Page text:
The Judge Judy Effect in the 2012 Obama campaign

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Well-run presidential campaigns are the Rolls Royce of marketing. Nowhere else will you see more money spent in a shorter period of time on one product. At its best it is true multi-channel marketing involving paid TV advertising, direct mail, social media, print ads, and much more.

David Axelrod, who served as Chief Strategist for both of Barack Obama’s presidential campaigns, is now director of the University of Chicago’s Institute of Politics. He hosts a podcast of interviews, many of which are with people in politics. In a recent interview with Ron Brownstein, senior political correspondent and demographer, the two of them talked about how political TV ads could be hypertargeted in unexpected ways.

Axelrod: “I can tell you that what we discovered when I was doing President Obama’s campaigns was that the marginal voter wasn’t watching the evening news. And the people who were watching the evening news knew who they were for. You weren’t going to sway them because they were highly informed voters. So one of the revelations that came from the analytics work that we did was that the marginal voters, and there weren’t that many of them, weren’t paying attention to the evening news. And so we bought 64 cable networks. And while the Romney campaign was buying the news, we were buying reruns of Andy of Mayberry at 3 in the morning, which seemed insane except the data suggested that that’s where we were going to find the marginal voters.”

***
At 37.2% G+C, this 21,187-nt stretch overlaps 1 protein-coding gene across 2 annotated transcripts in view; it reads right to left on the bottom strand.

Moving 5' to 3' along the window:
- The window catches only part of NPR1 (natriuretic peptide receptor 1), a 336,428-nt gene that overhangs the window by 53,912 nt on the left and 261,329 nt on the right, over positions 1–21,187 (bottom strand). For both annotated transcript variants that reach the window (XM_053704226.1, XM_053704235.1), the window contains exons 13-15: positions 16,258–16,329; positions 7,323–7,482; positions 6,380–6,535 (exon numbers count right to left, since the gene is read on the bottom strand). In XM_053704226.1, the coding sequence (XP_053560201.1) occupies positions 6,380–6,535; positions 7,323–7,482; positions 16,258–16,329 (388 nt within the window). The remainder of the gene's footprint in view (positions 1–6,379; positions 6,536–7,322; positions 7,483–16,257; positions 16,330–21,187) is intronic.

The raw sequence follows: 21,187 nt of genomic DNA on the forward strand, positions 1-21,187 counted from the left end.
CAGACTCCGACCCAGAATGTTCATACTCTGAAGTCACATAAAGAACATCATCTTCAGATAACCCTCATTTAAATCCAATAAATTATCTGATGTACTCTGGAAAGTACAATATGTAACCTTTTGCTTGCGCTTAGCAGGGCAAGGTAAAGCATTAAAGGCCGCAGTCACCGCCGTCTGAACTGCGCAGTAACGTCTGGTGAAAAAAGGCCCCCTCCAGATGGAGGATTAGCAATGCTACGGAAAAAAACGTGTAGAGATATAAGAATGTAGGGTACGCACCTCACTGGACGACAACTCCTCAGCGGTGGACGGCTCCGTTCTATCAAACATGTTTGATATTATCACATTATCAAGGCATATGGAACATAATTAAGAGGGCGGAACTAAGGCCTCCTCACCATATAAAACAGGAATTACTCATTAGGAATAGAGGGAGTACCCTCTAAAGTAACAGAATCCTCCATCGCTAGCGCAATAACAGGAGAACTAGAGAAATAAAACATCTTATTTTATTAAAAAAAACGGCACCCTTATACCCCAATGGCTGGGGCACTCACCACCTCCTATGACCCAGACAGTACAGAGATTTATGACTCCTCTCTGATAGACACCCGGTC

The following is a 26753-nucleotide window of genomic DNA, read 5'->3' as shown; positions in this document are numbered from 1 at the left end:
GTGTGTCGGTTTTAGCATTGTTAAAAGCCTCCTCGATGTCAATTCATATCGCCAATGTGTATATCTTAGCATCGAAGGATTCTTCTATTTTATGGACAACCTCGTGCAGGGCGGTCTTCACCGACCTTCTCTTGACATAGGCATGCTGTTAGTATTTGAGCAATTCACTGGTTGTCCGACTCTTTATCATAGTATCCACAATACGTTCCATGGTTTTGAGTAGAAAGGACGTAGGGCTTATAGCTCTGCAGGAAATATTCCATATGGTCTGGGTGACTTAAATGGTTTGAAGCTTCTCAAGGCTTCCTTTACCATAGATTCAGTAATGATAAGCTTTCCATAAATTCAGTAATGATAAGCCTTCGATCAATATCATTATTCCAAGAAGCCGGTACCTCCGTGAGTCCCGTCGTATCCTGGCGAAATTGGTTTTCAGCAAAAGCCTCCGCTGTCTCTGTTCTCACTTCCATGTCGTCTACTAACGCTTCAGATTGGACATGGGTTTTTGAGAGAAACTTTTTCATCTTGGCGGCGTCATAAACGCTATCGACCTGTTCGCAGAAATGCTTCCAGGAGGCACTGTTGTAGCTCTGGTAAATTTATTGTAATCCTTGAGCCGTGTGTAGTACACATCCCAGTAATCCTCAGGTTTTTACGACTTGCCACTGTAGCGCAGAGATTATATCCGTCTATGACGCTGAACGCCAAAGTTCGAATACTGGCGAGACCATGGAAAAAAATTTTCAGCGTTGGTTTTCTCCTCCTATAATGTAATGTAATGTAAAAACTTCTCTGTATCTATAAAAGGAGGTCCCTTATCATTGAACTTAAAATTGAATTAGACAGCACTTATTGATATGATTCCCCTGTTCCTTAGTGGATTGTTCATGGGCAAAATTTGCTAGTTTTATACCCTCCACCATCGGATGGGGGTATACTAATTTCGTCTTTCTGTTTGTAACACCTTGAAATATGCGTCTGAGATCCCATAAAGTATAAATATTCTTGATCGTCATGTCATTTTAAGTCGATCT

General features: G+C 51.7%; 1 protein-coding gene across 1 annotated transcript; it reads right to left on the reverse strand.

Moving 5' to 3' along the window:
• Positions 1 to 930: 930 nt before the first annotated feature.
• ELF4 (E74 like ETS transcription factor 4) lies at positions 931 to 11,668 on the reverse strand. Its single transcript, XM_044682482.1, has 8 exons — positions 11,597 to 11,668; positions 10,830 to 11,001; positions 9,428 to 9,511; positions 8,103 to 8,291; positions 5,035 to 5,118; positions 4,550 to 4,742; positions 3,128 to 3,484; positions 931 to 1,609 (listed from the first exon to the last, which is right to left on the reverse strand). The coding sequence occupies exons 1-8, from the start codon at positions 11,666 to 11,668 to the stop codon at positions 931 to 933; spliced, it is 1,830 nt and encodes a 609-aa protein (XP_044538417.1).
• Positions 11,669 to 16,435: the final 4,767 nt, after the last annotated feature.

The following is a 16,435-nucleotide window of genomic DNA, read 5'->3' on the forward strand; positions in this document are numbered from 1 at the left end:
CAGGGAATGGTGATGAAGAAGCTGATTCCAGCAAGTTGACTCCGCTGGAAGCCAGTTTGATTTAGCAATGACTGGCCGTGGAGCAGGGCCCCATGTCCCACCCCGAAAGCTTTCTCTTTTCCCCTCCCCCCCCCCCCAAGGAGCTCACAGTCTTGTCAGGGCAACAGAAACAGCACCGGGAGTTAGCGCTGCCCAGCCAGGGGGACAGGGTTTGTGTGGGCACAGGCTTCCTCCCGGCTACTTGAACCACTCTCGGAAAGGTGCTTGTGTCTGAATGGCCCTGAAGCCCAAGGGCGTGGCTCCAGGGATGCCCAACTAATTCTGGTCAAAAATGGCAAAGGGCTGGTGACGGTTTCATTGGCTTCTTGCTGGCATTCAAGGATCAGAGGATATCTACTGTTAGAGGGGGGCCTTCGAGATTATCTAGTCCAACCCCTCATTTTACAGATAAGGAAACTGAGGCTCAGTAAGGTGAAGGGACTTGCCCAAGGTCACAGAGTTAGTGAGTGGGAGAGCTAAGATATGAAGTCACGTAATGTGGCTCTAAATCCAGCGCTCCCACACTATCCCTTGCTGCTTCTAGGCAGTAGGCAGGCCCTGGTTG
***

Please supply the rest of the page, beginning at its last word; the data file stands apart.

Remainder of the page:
Brownstein: “A friend of mine who worked on the Romney campaign said that if they lost Ohio, which of course they did, he was going to blame it on Judge Judy. He called it ‘the Judge Judy election’: all the Obama ads on ‘Judge Judy’ aimed at blue collar white women, especially stay-at-home moms.”

No doubt those 3am cable ads were much less expensive than buying the network news, too. Find out where your audience is hanging out, and see how you might inexpensively target them, too.